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Family Nurse Practitioner’s Moral & Legal Dilemma

Like any other healthcare professional, a Family Nurse Practitioner (FNP) often encounters issues that require a thorough assessment from both legal and ethical perspectives. The problem of resource allocation in healthcare is especially severe because of the rising demand and increasing costs. This paper will describe a moral and legal dilemma involving an FNP in the field of administration and will offer recommendations that can be used to resolve the issue.

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Administration Dilemma

The responsibility of an FNP is to work independently or in some cases in collaboration with other healthcare providers to deliver care services to families. In this domain, the issue often is a result of the insufficiency in healthcare needs and resource allocation practices. For instance, the number of patients with chronic conditions in a community where FNP practices can be increased by the current trends of the population.

Therefore, the demand for diagnostics and lifespan guidance that is necessary for this condition can increase. However, an FNP has to be mindful of the resource allocation domain, and the implications of this issue will be examined above. The scenario for the dilemma is an FNP who works independently and sees a demand in the number of new patients.

The problem in question is prevalent to the entire care continuum and affects health providers across the state. According to Dodson, Agadjanian, and Driessen (2017), healthcare resources globally are limited, and competition for them continues to intensify each year. The relevant code of conduct that can be applied by a nurse practitioner is the American Nurses Association (ANA) code of ethics.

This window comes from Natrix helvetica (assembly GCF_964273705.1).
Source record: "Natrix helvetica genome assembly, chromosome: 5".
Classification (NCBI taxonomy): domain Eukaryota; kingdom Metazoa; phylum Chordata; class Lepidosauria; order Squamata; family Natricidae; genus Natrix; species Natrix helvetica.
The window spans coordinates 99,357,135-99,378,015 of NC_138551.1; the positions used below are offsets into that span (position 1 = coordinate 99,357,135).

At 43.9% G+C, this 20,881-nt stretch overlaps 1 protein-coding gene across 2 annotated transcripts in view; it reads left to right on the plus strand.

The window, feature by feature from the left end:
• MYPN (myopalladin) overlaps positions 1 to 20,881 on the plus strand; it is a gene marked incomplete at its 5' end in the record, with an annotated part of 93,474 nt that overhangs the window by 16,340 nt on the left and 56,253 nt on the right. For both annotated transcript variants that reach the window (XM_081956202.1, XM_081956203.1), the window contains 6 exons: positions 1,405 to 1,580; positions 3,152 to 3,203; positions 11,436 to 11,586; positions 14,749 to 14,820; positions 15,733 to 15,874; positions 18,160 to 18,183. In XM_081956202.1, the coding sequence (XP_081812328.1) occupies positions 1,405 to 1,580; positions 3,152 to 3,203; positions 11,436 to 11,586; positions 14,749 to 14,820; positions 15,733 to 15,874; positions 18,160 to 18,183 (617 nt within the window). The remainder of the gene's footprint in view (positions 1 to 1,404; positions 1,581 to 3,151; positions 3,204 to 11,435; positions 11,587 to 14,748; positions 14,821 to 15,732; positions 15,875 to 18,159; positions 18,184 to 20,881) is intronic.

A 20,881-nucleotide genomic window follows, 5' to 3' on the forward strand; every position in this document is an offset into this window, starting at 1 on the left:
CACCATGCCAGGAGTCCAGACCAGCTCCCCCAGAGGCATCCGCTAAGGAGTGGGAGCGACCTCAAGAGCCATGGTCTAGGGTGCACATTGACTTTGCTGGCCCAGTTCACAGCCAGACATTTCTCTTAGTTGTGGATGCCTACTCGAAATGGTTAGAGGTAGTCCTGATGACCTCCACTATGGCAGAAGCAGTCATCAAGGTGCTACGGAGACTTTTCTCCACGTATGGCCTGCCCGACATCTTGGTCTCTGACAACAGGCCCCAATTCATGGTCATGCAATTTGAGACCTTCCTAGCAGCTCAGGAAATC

Provision 4 states that “the nurse has authority, accountability, and responsibility for nursing practice; makes decisions; and takes action consistent with the obligation to promote health and to provide optimal care” (as cited in Katulka, 2018, para. 5). This relates to the issue in question because as was mentioned in the description of the problem part of the paper, FNP have limited resources and can only help a particular number of people.

Thus, based on the ANA’s ethical guide an FNP can violate the code if he or she is unable to provide optimal quality of care, which also refers to the resources that a patient may need for proper diagnostics. In this regard, it is necessary to mention the issue of burnout, which is, in many cases, a result of a lack of personnel in medical establishments (Khamisa, Oldenburg, Peltzer, & Ilic, 2015). This insufficiency of human resources results in reduced satisfaction rates for both patients and medical professionals. Moreover, it can significantly impair the ability to make adequate judgments. Based on the FNP case, it can be argued that one should not overestimate personal capabilities and ensure that appropriate help is provided to patients.

From a legal perspective, the Patient Safety and Quality Improvement Act of 2005 (PSQIA) regulates this aspect of healthcare. Under this law, a system of reporting is established, which helps keep track of adverse events.